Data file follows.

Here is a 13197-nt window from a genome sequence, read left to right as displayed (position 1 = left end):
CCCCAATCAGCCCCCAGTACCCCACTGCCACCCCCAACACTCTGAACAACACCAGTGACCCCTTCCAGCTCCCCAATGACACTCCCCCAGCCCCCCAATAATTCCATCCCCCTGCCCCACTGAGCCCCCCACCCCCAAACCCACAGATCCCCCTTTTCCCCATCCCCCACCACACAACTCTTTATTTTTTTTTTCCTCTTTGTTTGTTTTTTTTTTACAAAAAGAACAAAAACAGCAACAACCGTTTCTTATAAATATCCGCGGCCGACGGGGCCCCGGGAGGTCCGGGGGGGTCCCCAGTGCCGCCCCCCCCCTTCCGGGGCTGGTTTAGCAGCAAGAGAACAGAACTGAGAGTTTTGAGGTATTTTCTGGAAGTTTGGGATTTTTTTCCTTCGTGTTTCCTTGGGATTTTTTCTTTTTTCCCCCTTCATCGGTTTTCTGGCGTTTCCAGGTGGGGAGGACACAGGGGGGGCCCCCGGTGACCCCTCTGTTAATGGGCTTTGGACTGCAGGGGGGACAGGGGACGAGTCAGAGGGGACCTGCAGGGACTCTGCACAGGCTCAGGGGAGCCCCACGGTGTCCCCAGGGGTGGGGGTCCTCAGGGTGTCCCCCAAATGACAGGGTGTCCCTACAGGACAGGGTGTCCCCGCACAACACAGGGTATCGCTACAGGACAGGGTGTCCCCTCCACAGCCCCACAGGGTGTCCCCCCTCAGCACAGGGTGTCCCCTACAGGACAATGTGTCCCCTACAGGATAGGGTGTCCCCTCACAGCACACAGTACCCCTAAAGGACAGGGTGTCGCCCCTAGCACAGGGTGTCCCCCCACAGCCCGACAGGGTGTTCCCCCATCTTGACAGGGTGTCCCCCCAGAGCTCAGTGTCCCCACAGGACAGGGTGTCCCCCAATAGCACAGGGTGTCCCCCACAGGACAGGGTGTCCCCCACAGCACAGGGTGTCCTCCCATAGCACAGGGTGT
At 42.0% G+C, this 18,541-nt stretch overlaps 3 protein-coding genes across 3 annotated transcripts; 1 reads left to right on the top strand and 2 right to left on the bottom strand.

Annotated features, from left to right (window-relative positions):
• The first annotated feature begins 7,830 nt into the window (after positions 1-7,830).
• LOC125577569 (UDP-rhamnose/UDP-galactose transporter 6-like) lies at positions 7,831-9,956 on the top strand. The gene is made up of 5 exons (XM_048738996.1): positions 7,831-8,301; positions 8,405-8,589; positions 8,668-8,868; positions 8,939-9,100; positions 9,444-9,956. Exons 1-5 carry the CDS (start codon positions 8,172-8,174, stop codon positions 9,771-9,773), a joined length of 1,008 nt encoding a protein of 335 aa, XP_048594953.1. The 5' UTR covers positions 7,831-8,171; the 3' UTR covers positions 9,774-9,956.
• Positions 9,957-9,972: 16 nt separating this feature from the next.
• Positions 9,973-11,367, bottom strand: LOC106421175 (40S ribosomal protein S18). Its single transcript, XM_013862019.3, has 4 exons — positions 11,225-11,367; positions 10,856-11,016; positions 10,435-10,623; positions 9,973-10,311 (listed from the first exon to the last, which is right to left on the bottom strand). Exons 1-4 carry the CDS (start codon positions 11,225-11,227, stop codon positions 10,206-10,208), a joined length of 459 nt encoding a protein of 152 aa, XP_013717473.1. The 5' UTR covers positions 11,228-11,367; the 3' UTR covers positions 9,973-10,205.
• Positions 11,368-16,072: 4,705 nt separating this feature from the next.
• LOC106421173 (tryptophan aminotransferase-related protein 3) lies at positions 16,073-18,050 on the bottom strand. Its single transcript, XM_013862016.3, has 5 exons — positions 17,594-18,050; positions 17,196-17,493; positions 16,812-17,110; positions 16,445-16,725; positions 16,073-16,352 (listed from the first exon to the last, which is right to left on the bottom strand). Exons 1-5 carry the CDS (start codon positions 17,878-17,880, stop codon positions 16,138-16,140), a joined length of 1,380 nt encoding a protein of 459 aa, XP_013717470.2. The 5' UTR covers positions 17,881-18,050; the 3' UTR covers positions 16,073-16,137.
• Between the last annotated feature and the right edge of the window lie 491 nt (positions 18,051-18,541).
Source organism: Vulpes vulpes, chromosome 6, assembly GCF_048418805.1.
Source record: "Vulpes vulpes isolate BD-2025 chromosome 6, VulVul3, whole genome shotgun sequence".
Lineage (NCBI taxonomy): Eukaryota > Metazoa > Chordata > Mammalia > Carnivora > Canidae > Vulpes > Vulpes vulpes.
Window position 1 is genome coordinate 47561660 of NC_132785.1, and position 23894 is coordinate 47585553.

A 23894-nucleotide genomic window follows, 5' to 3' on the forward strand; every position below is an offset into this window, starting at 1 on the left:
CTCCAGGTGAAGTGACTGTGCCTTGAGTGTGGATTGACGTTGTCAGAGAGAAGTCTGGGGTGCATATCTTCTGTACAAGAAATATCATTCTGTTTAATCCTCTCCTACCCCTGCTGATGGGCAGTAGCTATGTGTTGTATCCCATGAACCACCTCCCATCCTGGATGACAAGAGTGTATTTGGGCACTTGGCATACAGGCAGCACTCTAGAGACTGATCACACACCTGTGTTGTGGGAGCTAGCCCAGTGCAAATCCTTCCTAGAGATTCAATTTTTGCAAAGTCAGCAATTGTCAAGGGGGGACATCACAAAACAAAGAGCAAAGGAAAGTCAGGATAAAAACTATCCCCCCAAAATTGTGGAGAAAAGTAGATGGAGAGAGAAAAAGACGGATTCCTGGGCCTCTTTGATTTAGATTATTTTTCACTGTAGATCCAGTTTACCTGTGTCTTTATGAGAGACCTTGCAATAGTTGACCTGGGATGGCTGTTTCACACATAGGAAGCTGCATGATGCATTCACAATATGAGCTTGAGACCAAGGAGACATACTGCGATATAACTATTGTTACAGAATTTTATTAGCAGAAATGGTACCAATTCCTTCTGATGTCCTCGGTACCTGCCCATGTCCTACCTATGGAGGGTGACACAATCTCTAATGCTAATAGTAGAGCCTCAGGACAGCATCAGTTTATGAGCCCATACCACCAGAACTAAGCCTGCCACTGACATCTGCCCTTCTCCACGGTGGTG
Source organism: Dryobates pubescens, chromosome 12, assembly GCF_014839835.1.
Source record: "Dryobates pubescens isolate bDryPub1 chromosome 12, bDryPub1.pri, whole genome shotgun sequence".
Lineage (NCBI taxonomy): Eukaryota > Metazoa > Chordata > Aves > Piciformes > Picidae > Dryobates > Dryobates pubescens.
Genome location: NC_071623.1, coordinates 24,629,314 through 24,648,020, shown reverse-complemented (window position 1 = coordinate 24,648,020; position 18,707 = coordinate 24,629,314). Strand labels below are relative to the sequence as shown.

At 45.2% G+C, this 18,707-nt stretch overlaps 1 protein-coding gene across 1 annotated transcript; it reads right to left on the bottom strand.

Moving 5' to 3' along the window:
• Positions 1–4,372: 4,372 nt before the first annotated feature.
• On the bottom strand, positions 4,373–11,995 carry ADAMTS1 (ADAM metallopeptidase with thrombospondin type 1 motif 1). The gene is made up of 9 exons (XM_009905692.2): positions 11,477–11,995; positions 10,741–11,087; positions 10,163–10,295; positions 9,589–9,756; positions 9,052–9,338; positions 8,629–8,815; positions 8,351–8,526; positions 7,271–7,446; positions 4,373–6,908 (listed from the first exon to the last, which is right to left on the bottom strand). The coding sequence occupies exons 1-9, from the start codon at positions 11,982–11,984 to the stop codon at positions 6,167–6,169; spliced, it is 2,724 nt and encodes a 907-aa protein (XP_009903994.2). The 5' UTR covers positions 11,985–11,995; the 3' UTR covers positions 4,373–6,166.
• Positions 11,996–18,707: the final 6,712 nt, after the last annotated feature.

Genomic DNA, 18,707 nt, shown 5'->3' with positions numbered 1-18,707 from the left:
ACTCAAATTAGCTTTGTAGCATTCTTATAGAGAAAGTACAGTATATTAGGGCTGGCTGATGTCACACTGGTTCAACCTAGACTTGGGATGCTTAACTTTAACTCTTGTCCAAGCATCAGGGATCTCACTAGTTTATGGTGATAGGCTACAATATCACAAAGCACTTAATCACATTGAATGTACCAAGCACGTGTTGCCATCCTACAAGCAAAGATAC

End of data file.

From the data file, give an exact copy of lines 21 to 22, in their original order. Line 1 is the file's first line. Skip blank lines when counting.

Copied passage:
Genome location: NC_071623.1, coordinates 24,629,314 through 24,648,020, shown reverse-complemented (window position 1 = coordinate 24,648,020; position 18,707 = coordinate 24,629,314). Strand labels below are relative to the sequence as shown.

At 45.2% G+C, this 18,707-nt stretch overlaps 1 protein-coding gene across 1 annotated transcript; it reads right to left on the bottom strand.